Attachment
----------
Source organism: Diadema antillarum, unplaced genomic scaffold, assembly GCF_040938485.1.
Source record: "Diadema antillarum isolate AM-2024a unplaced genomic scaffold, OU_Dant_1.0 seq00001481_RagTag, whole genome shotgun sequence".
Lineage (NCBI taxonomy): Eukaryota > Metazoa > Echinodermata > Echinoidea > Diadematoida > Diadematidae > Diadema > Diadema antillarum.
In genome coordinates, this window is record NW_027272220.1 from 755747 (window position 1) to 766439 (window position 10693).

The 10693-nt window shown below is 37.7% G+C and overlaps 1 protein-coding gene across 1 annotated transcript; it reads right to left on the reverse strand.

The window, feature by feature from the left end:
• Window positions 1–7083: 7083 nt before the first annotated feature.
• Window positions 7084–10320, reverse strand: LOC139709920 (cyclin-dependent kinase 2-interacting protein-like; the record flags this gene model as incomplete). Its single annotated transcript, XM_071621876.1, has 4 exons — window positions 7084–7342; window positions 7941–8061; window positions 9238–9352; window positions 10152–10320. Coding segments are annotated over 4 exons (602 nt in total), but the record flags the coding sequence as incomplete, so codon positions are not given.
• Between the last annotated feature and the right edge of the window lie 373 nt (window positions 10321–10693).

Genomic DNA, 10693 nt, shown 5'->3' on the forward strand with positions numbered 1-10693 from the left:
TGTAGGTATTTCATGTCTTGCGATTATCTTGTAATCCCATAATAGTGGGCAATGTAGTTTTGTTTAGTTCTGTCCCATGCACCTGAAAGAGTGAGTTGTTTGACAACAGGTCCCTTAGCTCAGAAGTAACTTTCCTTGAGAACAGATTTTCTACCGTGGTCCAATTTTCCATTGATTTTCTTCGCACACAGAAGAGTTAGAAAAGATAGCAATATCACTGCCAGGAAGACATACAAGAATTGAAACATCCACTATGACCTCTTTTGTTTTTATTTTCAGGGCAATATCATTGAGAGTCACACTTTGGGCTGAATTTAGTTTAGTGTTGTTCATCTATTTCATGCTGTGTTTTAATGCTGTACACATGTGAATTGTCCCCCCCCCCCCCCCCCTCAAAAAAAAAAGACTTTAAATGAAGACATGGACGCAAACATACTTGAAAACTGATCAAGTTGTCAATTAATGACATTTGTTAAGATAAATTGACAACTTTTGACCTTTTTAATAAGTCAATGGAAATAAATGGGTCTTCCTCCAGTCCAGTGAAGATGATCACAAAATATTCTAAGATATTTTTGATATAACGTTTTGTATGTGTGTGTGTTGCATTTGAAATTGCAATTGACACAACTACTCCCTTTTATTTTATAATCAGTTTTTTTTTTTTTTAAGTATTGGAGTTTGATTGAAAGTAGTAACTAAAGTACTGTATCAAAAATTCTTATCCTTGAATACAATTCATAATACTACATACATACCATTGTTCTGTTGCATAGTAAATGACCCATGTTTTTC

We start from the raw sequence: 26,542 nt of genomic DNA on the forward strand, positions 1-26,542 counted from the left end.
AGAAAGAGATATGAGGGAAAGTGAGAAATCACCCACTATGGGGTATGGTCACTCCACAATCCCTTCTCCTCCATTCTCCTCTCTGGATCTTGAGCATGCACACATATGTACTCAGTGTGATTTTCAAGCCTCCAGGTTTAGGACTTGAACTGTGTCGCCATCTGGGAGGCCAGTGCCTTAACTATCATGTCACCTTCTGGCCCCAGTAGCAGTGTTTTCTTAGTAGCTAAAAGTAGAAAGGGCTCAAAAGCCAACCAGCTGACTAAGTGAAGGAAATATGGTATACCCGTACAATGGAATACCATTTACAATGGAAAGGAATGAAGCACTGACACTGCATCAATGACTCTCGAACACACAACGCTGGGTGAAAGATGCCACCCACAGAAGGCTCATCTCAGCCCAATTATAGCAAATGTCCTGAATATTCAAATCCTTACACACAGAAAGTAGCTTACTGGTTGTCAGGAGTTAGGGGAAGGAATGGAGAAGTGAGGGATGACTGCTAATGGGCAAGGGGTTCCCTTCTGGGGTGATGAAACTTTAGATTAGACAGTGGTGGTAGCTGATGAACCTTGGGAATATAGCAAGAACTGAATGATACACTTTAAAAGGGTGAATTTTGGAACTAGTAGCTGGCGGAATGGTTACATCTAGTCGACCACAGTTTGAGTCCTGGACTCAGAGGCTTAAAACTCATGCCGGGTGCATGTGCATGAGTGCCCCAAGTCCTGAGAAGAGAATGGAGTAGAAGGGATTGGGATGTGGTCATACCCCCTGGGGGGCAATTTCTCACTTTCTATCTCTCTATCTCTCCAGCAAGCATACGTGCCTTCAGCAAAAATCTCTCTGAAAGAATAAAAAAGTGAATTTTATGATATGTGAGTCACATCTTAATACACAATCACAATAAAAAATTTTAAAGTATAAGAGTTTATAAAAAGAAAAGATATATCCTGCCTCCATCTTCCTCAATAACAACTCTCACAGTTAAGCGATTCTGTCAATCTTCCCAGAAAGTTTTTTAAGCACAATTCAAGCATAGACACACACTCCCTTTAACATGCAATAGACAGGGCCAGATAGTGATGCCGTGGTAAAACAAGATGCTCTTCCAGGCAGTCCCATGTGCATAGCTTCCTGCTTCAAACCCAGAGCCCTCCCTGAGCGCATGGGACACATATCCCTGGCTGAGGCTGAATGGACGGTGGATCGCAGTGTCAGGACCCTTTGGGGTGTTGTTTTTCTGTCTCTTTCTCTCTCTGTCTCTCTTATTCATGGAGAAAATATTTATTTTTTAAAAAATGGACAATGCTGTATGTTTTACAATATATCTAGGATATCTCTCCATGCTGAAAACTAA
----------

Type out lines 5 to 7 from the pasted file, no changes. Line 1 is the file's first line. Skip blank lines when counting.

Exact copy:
The 10693-nt window shown below is 37.7% G+C and overlaps 1 protein-coding gene across 1 annotated transcript; it reads right to left on the reverse strand.

The window, feature by feature from the left end:
• Window positions 1–7083: 7083 nt before the first annotated feature.